As the crisis evolved, state politicians became involved in trying to mitigate it. Governor Gray Davis, a Democrat with reported presidential aspirations, at first tried to resolve the supply inadequacies without raising customers' rates. But after several months, Davis (who inherited the restructuring plan from his predecessor, Republican Pete Wilson) felt obliged to intervene more forcefully. Declaring a state of emergency on 17 January 2001, the governor authorized the state's Department of Water Resources (DWR) to assume the task of buying power for utilities. The utilities had become bad credit risks because of their mounting debts to independent power producers, as the price caps restricted utilities from recovering their costs from consumers.
The state legislature further allowed the DWR to enter into long-term contracts with electricity suppliers as a way to guarantee enough power for the state's citizens. To pay for these contracts, the California Public Utilities Commission (CPUC) approved higher electricity rateseffectively ending the price freeze that had previously been promised to last another year. And to help stabilize the chaotic market, the legislature permitted the CPUC to end customers' right to shop for the best price of power. The Commission took advantage of this power and ended retail competition in September 2001. (Customers who had contracts with nonutility suppliers could keep those contracts until they expired, however.) With this order, the California experiment in deregulation ceased to exist.
What caused the California electricity crisis of 2001? Analysts have pointed out several flaws of the restructuring legislationflaws that seemed like positive attributes before problems occurred. Pundits and politicians have also allocated blame on convenient scapegoats, some of whom appear to merit the blame. But as this text is written in June 2002, the information necessary to assess who and what caused the crisis is only just becoming available to the public. State and federal legislative panels (along with the federal Securities and Exchange Commission) continue to study the crisis and its origins, and the court system has begun assessing damages caused by a variety of actors.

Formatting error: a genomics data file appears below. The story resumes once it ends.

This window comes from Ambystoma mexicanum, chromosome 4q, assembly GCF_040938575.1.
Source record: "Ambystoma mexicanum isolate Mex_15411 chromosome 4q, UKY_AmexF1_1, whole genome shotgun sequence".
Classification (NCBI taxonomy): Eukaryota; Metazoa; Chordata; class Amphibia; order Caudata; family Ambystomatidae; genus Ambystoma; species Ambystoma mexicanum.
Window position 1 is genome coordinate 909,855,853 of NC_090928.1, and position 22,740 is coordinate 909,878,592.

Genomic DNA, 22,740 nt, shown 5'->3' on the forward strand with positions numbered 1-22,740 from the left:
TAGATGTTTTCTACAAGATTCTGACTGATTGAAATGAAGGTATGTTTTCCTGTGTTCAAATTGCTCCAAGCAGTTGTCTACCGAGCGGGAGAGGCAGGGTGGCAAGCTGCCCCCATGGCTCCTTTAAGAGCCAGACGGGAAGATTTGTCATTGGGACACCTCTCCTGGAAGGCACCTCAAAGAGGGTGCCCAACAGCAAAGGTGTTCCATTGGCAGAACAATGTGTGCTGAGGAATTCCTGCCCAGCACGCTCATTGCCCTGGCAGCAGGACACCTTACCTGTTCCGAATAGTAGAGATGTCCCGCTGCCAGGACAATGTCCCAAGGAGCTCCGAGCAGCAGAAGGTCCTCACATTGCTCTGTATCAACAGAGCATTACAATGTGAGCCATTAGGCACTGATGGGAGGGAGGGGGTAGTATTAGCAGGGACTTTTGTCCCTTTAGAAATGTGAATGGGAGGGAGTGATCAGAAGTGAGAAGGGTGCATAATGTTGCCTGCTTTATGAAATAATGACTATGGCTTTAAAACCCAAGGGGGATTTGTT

Having said this, one can nevertheless identify a few clear problems that exacerbated the electricity crisis. One such problem consisted of the inability of utility companies (the distributors of power) to sign long-term contracts for power supplies. California's restructuring legislation forbade such agreements, which obligate a supplier to provide power at a fixed price for a certain amount of timea period that could span several months or several years. Rather, utilities bought power in the market run by the Power Exchange (in which prices changed hourly and daily) and in the real-time spot market managed by the ISO (in which prices changed each second). By prohibiting long-term contracts, the law's authors hoped that utilities could reap the benefits of prices that fell with the hoped-for emergence of new competitors. For two years, the plan worked well.
But by spring 2000 the plan backfired, as power supplies dwindled and as demand rose (due in part to a vibrant California economy). Simple supply and demand economics dictated that prices would riseunless, of course, the supply of power increased as well. To be sure, some independent power companies built new generating plants in the state, hoping to sell power into the wholesale market. But many generators removed their plants from the grid at a time when prices were heading sky high. (Interestingly, the supply shortage, constituting about one-third of the state's capacity, occurred in the cooler, off-peak months of fall 2000 and winter to spring 2001.) According to the generating companies, such as Duke Power, Mirant, Calpine, and Dynergy, some of the plants simply had to be taken out of service for normal maintenance. After all, plants can't operate continuously without suffering damage, especially after working steadily during the summer of 2000 when demand for power peaked. Moreover, some plants in danger of exceeding their annual state and federal pollution allowances also had to be removed from service.
Critics of the generating firms' behavior contend that the companies cut back on supply because they realized they could benefit by causing wholesale power prices to rise. Suppliers could then reenter the market and make handsome profits. Recent revelations from some independent generating companies (in 2002) partly substantiate such an argument.
Beyond these problems lurked the increased cost of natural gas, the favorite low-polluting fuel that powered many of the state's generating plants. Nationally, the price of this premium fuel soared three-fold in 2001, due to increased demand during the especially cold winter of 2000/2001. The previously low price for natural gas had discouraged exploration for the fuel, thus setting the stage for a typical boom and bust cycle. With little new gas being discovered, existing gas became more costly. In California, the price to industrial customers rose by a factor of 4.5 from September 1999 to April 2001. For power producers using this fuel, the cost of electricity naturally rose as well.